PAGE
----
Mikulás Nap (Saint Nicholas Day) in Hungarian tradition is celebrated annually on December 6th.
Background on Informant:
She was born and raised in Hungary, but moved to the United States in 1997. She is knowledgable of her roots and has lots of wisdom to share about its’ cultural traditions. She grew up with the traditions of Mikulás Nap as a child and continued to practice it with her own children.
“Mikulás is the Hungarian ’Santa Claus’ but it is also a reference to Saint Nicholas (Miklós or Mikulás). On every December 5th, children are told to put out shoes (boots usually) in front of their house, windows, or even in more modern times their rooms.
Then by the next morning on December 6th, which is Mikulás Nap (Saint Nicholas Day), good children wake up to find chocolates, small toys, and sometimes even money in their shoes, while the bad children get “virgács” which is like twigs wrapped in red paper as their punishment (kind of looks like a small broom)— it’s supposed to be a reference to ‘Krampusz’ who is this devil-elf hybrid creature. But no one really ever gives their children it even if they deserve it. My mother always told me I would get it, but she never would, she got me the most delicious treats.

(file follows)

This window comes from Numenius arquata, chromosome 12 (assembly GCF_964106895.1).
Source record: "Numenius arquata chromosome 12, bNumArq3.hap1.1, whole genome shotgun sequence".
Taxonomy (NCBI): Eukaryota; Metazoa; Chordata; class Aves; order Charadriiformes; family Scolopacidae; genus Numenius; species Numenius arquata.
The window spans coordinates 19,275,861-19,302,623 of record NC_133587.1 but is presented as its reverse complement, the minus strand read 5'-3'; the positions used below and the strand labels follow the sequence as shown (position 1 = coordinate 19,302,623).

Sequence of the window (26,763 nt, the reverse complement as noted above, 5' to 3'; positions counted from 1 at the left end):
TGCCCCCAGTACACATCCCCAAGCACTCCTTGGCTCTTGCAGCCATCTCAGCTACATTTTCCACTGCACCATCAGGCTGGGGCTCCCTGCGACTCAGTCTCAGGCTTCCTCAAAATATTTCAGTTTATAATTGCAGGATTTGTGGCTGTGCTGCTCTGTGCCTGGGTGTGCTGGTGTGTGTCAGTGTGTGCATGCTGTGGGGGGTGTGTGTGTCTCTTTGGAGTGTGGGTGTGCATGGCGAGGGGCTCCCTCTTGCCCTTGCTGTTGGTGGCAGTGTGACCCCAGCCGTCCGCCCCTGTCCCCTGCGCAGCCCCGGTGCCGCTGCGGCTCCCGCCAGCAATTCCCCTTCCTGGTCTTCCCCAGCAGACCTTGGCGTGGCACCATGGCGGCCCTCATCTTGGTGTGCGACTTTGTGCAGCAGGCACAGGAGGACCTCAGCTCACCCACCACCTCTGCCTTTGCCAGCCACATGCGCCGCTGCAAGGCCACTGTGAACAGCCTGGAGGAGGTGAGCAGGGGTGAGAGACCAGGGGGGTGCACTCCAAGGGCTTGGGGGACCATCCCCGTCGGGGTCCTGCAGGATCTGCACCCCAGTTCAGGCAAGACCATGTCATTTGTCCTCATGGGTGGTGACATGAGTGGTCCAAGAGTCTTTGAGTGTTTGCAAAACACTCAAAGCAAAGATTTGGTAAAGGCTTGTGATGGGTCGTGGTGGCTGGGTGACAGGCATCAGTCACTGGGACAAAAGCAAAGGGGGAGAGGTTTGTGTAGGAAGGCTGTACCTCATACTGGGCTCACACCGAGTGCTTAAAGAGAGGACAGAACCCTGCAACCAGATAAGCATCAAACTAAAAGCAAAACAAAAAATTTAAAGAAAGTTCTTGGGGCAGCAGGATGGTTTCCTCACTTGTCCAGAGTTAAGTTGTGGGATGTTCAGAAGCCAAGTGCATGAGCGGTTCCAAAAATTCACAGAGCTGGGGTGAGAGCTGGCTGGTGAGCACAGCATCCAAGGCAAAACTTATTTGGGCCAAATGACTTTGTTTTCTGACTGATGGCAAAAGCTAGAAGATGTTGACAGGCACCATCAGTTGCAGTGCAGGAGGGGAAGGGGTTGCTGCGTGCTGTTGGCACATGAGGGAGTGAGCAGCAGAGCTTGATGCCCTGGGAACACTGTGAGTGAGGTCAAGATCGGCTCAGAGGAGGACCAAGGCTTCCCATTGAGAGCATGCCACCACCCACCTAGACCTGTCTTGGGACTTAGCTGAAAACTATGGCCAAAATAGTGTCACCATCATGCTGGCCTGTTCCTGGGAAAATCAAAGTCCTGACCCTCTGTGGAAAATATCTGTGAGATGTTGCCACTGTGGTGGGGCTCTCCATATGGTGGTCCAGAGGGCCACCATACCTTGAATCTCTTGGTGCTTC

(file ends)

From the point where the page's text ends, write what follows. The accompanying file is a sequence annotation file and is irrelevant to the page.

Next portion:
No one really practices “virgács” anymore and ‘Krampusz’ is not associated with Hungarian Christmas culture anymore either. In more modern times, I usually use the American Christmas Stockings to place small chocolates and tiny presents for my children, and then the next celebration after this is our Christmas (‘Karácsony’) on December 24th.”
I loved learning about the traditions of Mikulás Nap and understanding the origin of the holiday and how it has shifted from tradition customs to a more modern version. It’s interesting to see how Hungarian tradition as well as other Eastern European cultures have this precursor holiday ahead of Christmas. Having also grown up with practicing this mini-holiday in my own traditions, I learned a lot about ‘Krampusz’ who has played a large of role in the past, but has now become outdated in modern customs yet very much active in pop culture. I also had never heard of the “virgács” and assuringly most parents tend to treat their children with rewarding gifts rather than punishments on this day.
As St. Nicholas is the patron saint of children, it is without a doubt that this ‘Father Christmas’ treats his children with blessings. I also love how this tradition hasn’t really spread far from Eastern Europe traditions and that it never caught on in the Western world as much as the other traditions such as ‘Santa Clause’ and Christmas as a whole. But overall, I was able to learn more about this tradition and the importance it continues to play in Hungarian culture, and its preservation that I would say will continue to last a long time.
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